Hey there, time traveller!
This article was published 20/5/2011 (2105 days ago), so information in it may no longer be current.
For my Grade 11 Canadian history students, like a majority of Canadian teenagers, the statutory holiday Monday is nothing but the "May Long," a three-day fun-filled fireworks weekend that marks the imminent end of the school year and the beginning of summer. (Remember how wild Clear Lake was during the '60s and '70s on the May long weekend, when carloads of Winnipeg university students with seemingly unlimited cases of beer descended on the town of Wasagaming?)
Queen Victoria, who served as Queen of Britain, Canada and the rest of the grand Empire from 1837 until her death in 1901 at the age of 81, has little to do with it. This is despite the fact this decidedly Canadian holiday -- it is also celebrated in parts of Scotland -- commemorates Victoria's birth on May 24, 1819, and her long and glorious reign.
It was a special day in Canada even before Confederation. After her death, Victoria Day was set on May 24, and then in 1952 officially as the first Monday before May 25. For a long time, it was known as Empire Day in parts of the country -- a moment to truly revel in all things British. Then, few Canadians worried about the political correctness of imperialism.
Canadians were glued to their televisions a few weeks ago to watch the pageantry of Prince William and Kate Middleton's marriage, as they also did in 1981 when William's parents, Prince Charles and Lady Diana Spencer, were wed. Nevertheless, the British connection, including honoring Queen Victoria's birthday, which once so proudly defined what it was to be a Canadian has been relegated to dusty history textbooks.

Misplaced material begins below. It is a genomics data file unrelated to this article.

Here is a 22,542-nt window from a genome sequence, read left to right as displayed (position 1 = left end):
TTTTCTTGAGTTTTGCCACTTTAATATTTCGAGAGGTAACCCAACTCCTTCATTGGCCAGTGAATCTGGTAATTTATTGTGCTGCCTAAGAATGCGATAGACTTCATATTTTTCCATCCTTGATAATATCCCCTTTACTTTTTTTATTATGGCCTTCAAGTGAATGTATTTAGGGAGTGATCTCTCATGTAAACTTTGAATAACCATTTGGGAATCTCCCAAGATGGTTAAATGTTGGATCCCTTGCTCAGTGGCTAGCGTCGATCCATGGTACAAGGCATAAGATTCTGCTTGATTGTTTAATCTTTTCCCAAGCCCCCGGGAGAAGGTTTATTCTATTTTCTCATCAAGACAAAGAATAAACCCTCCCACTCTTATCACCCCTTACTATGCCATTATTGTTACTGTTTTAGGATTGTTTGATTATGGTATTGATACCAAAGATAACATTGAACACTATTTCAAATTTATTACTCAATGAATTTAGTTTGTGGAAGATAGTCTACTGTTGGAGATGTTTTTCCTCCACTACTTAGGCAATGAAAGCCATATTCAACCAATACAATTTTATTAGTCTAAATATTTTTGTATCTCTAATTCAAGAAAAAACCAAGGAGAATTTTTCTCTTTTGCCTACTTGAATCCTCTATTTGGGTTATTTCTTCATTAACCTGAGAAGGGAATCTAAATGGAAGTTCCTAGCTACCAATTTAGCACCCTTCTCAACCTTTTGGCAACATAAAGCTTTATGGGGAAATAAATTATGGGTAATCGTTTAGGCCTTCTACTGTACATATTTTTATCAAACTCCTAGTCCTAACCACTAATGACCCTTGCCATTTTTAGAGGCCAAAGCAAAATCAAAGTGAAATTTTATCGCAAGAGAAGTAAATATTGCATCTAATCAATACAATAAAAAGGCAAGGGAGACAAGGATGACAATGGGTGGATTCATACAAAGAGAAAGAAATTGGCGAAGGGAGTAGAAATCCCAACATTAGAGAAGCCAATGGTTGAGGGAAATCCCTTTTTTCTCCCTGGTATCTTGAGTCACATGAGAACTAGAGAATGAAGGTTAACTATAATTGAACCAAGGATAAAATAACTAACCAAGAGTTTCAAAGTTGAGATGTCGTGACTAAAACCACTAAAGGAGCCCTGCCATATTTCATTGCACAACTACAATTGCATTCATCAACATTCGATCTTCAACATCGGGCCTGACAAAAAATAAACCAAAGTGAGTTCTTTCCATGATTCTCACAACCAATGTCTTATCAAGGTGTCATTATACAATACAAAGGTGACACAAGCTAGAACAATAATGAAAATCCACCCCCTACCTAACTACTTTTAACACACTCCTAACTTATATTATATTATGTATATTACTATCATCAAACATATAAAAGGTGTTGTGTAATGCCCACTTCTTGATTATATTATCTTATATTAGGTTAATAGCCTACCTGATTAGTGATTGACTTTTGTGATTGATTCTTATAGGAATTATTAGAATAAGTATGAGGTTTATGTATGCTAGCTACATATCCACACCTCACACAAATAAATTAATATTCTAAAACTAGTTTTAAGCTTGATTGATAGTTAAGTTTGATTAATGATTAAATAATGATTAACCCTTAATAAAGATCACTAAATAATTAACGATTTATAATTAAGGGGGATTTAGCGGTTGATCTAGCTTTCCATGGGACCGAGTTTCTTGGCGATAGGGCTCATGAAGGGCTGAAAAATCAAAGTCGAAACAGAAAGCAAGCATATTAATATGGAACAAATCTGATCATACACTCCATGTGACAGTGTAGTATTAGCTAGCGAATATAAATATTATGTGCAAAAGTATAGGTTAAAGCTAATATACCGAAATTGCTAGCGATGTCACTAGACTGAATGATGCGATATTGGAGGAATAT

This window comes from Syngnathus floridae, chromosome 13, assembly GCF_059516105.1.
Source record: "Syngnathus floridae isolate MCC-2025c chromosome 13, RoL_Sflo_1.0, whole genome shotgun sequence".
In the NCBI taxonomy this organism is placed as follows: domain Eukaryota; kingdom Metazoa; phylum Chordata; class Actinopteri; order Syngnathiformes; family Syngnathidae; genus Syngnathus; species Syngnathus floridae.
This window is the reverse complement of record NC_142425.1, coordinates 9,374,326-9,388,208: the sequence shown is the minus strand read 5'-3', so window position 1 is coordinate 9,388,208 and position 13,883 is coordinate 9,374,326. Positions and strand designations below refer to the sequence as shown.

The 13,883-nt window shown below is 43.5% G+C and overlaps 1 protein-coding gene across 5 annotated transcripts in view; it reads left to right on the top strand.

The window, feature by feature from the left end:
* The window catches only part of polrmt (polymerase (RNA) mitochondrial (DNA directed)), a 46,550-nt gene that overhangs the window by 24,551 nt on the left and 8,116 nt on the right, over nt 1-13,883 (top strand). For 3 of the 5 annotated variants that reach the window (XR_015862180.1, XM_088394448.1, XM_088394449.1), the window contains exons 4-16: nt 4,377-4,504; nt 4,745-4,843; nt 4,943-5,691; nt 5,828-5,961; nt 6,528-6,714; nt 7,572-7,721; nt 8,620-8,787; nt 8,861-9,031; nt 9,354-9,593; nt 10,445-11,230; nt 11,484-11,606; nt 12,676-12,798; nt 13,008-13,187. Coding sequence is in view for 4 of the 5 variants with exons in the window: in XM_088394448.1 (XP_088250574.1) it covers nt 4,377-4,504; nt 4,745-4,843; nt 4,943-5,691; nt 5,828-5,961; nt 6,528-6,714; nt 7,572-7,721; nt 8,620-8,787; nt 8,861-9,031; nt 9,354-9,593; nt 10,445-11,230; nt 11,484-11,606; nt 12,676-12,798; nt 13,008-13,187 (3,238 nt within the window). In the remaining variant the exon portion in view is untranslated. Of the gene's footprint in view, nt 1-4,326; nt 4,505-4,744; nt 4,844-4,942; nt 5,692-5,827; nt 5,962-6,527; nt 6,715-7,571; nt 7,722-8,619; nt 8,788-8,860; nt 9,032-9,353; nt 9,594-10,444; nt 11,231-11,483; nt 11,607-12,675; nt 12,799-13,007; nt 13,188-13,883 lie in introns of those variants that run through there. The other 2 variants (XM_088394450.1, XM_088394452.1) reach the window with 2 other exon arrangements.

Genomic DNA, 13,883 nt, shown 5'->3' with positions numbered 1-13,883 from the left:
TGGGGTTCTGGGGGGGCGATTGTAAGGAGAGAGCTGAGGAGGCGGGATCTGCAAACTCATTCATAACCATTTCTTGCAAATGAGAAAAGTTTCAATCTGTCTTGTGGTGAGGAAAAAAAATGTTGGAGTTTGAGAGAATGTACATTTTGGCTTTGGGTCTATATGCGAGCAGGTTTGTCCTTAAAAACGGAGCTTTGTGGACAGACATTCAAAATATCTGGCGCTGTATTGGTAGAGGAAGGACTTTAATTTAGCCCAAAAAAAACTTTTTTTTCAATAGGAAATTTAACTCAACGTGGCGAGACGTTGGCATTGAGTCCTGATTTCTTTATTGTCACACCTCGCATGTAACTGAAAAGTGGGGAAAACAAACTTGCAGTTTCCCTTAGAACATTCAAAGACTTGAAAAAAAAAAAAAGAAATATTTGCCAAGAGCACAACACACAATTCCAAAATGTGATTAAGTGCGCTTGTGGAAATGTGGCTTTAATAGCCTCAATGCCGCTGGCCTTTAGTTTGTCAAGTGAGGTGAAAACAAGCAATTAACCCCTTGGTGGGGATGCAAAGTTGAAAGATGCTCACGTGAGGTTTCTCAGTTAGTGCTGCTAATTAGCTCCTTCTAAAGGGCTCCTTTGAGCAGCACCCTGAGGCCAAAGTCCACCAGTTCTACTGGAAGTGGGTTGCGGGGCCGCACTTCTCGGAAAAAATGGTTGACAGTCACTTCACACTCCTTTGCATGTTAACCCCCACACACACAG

True, our Parliamentary system with the governor general as Queen Elizabeth II's representative (until 1952, the GG was always a distinguished upper-class Brit) remains intact, but that is as far as it goes. For Canadians under the age of 40, Britain is little more than one more stop on a trek through Europe. Most of them probably couldn't sing "God Save the Queen" on their own if they tried.
Nor do they remember the mammoth portrait of Queen Elizabeth that hung in the Winnipeg Arena, as well as every classroom in the country, along with the Union Jack that flew on every Canadian school flag pole.
British history is no longer a compulsory subject in Canadian high schools as it once was, and Canada follows its own course in world affairs, consulting with the British government, yet certainly independent from it.
When British Prime Minister Tony Blair supported U.S. President George W. Bush and the U.S. attack on Iraq in 2003, Canadian Prime Minister Jean Chretien decidedly did not. And a majority of Canadians cheered; that would not have happened decades ago.
The process of severing our British ties was long, complicated and churning with emotion. It has been a long time since any Canadian leader declared, as Sir John A. Macdonald did in 1891, that "a British subject I was born -- a British subject I will die."
During the First and Second World Wars, there was never any real doubt that Canada would stand by Britain and that young Canadian men would sign up to defend the Empire. In this era, the patriotic cry among a majority of English-Canadians, in particular, to the needs of the mother country was "ready, aye, ready."